Simulation study of the coil-globule transition of a ...
|Title||Simulation study of the coil-globule transition of a polymer in solvent|
|Author(s)||James M. Polson, N. E. Moore|
|Journal||Journal of Chemical Physics|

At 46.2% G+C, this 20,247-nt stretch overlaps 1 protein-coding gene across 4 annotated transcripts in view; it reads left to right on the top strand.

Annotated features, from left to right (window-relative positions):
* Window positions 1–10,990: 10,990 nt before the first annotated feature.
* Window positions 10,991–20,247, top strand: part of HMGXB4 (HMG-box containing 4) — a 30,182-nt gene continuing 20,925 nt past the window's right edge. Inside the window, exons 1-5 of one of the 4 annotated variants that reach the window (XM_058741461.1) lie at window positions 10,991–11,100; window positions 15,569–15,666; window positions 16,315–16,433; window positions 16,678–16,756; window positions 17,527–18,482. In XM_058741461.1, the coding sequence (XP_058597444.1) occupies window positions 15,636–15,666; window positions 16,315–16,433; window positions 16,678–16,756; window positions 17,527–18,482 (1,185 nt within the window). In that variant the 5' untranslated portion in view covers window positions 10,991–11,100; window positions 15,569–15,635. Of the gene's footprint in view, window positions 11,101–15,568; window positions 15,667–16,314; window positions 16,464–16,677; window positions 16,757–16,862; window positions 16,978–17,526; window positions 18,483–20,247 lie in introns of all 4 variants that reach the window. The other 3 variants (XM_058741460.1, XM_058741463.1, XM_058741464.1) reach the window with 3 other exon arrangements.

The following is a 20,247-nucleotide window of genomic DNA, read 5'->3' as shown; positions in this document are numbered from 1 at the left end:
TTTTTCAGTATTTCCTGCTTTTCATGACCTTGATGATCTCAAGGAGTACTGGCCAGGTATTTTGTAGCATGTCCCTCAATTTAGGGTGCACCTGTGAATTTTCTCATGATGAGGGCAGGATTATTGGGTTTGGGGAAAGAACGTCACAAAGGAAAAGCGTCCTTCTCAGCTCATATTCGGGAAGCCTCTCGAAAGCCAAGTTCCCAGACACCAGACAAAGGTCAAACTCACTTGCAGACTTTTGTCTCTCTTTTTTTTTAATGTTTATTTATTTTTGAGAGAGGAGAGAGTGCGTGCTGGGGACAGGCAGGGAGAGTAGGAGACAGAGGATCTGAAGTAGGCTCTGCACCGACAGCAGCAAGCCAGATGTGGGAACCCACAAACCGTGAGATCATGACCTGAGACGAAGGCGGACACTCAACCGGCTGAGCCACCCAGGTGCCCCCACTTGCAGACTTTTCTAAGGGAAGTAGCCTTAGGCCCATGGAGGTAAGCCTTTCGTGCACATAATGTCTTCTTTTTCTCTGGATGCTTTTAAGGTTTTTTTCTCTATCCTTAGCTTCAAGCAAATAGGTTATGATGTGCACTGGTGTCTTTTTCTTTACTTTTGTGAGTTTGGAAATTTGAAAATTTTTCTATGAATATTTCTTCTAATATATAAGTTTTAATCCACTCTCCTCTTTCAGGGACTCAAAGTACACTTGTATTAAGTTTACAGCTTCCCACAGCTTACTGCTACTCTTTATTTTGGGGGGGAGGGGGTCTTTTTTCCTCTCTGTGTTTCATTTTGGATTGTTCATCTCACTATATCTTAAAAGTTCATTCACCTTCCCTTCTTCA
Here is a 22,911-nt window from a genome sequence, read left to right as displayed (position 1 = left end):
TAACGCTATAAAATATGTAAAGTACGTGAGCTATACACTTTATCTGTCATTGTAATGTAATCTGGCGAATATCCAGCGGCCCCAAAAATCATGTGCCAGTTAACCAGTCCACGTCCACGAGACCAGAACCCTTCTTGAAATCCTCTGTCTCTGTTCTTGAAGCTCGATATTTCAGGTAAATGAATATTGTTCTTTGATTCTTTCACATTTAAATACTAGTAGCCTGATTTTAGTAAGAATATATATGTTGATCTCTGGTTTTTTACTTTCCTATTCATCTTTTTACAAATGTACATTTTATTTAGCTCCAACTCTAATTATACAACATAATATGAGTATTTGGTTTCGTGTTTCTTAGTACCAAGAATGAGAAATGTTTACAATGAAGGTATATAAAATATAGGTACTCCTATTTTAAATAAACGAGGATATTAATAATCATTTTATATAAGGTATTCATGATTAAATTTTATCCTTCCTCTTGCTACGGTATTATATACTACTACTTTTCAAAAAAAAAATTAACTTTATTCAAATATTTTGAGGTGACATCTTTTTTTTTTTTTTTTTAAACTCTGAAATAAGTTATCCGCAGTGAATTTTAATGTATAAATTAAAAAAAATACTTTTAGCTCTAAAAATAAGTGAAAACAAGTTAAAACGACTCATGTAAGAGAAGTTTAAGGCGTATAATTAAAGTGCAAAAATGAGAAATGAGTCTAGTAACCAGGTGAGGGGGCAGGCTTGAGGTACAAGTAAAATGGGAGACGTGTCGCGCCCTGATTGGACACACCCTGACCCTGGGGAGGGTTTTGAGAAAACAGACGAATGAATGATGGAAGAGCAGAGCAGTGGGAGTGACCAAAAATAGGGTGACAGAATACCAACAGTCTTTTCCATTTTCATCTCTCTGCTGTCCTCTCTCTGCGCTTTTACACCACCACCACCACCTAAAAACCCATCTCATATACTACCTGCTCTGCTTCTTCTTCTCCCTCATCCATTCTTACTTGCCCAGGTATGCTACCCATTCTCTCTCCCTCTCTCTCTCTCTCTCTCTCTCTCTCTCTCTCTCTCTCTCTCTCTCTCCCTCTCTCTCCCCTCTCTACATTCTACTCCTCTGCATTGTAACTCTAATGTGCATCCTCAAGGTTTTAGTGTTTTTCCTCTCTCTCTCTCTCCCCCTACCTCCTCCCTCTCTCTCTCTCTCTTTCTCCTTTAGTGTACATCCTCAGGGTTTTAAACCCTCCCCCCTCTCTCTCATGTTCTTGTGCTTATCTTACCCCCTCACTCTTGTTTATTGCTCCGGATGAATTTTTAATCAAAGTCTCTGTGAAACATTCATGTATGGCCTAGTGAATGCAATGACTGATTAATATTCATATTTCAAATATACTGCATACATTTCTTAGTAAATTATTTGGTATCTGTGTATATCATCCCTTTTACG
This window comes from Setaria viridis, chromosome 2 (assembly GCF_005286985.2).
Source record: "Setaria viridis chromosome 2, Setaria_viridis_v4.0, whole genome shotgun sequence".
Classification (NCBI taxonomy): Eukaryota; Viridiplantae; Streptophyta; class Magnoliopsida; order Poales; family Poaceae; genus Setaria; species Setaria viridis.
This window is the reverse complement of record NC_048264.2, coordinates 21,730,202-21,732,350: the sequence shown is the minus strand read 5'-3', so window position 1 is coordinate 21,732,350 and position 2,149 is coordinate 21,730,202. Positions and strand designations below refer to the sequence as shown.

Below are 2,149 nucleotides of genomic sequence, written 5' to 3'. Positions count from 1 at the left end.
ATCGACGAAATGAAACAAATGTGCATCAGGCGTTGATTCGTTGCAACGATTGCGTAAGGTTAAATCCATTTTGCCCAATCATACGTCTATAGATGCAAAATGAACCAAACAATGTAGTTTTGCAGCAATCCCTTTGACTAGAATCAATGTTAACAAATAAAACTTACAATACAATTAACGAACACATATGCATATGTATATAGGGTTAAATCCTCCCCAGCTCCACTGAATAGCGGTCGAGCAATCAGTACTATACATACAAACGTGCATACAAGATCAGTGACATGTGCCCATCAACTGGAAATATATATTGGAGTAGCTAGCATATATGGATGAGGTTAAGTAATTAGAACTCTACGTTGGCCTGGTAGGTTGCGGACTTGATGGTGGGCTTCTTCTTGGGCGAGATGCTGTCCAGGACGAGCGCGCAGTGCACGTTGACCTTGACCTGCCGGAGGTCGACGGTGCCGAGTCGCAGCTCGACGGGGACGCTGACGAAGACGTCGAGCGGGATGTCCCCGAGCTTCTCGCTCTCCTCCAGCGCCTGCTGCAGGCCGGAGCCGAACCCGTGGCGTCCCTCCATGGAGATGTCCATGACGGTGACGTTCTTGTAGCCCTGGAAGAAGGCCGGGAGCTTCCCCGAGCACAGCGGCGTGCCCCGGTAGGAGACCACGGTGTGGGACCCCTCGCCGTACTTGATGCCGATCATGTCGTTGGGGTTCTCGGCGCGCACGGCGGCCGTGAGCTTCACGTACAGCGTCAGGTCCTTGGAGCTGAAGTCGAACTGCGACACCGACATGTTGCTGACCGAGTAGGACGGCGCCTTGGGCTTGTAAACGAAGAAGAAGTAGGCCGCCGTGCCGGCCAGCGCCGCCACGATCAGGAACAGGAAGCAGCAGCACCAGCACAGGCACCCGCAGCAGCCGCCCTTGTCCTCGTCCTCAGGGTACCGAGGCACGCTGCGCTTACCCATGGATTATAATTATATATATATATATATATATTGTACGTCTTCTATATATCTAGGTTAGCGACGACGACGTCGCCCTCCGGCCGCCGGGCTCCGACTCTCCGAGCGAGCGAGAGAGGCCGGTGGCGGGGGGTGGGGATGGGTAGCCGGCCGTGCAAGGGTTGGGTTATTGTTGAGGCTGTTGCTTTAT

|Abstract||Molecular dynamics simulations are used to study the coil-globule transition for a system composed of a bead-spring polymer immersed in an explicitly modeled solvent. Two different versions of the model are used, which are differentiated by the nature of monomer-solvent, solvent-solvent, and nonbonded monomer-monomer interactions. For each case, a model parameter lambda determines the degree of hydrophobicity of the monomers by controlling the degree of energy mismatch between the monomers and solvent particles. We consider a lambda-driven coil-globule transition at constant temperature. The simulations are used to calculate average static structure factors, which are then used to determine the scaling exponents of the system in order to determine the theta-point values lambda(theta) separating the coil from the globule states. For each model we construct coil-globule phase diagrams in terms of lambda and the particle density rho. The results are analyzed in terms of a simple Flory-type theory of the collapse transition. The ratio of lambda(theta) for the two models converges in the high density limit exactly to the value predicted by the theory in the random mixing approximation. Generally, the predicted values of lambda(theta) are in reasonable agreement with the measured values at high rho, though the accuracy improves if the average chain size is calculated using the full probability distribution associated with the polymer-solvent free energy, rather than merely using the value obtained from the minimum of the free energy. (C) 2005 American Institute of Physics.|
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